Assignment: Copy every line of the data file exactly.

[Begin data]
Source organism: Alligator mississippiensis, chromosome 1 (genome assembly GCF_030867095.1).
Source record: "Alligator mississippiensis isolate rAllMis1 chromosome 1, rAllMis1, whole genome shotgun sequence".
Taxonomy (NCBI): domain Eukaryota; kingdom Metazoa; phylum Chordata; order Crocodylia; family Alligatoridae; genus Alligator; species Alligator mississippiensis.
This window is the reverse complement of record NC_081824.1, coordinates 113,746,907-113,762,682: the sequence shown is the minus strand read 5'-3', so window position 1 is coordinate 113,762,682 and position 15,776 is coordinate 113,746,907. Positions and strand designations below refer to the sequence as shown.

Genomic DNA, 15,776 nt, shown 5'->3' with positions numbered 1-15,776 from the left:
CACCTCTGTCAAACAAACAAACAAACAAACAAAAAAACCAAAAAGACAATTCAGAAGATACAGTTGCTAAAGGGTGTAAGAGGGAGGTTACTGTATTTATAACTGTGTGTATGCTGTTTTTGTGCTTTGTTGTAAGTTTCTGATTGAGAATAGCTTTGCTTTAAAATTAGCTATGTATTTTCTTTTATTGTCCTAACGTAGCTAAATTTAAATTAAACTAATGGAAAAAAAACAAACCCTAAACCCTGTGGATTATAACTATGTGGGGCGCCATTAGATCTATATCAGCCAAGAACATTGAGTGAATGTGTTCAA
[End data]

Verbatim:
Source organism: Alligator mississippiensis, chromosome 1 (genome assembly GCF_030867095.1).
Source record: "Alligator mississippiensis isolate rAllMis1 chromosome 1, rAllMis1, whole genome shotgun sequence".
Taxonomy (NCBI): domain Eukaryota; kingdom Metazoa; phylum Chordata; order Crocodylia; family Alligatoridae; genus Alligator; species Alligator mississippiensis.
This window is the reverse complement of record NC_081824.1, coordinates 113,746,907-113,762,682: the sequence shown is the minus strand read 5'-3', so window position 1 is coordinate 113,762,682 and position 15,776 is coordinate 113,746,907. Positions and strand designations below refer to the sequence as shown.

Genomic DNA, 15,776 nt, shown 5'->3' with positions numbered 1-15,776 from the left:
CACCTCTGTCAAACAAACAAACAAACAAACAAAAAAACCAAAAAGACAATTCAGAAGATACAGTTGCTAAAGGGTGTAAGAGGGAGGTTACTGTATTTATAACTGTGTGTATGCTGTTTTTGTGCTTTGTTGTAAGTTTCTGATTGAGAATAGCTTTGCTTTAAAATTAGCTATGTATTTTCTTTTATTGTCCTAACGTAGCTAAATTTAAATTAAACTAATGGAAAAAAAACAAACCCTAAACCCTGTGGATTATAACTATGTGGGGCGCCATTAGATCTATATCAGCCAAGAACATTGAGTGAATGTGTTCAA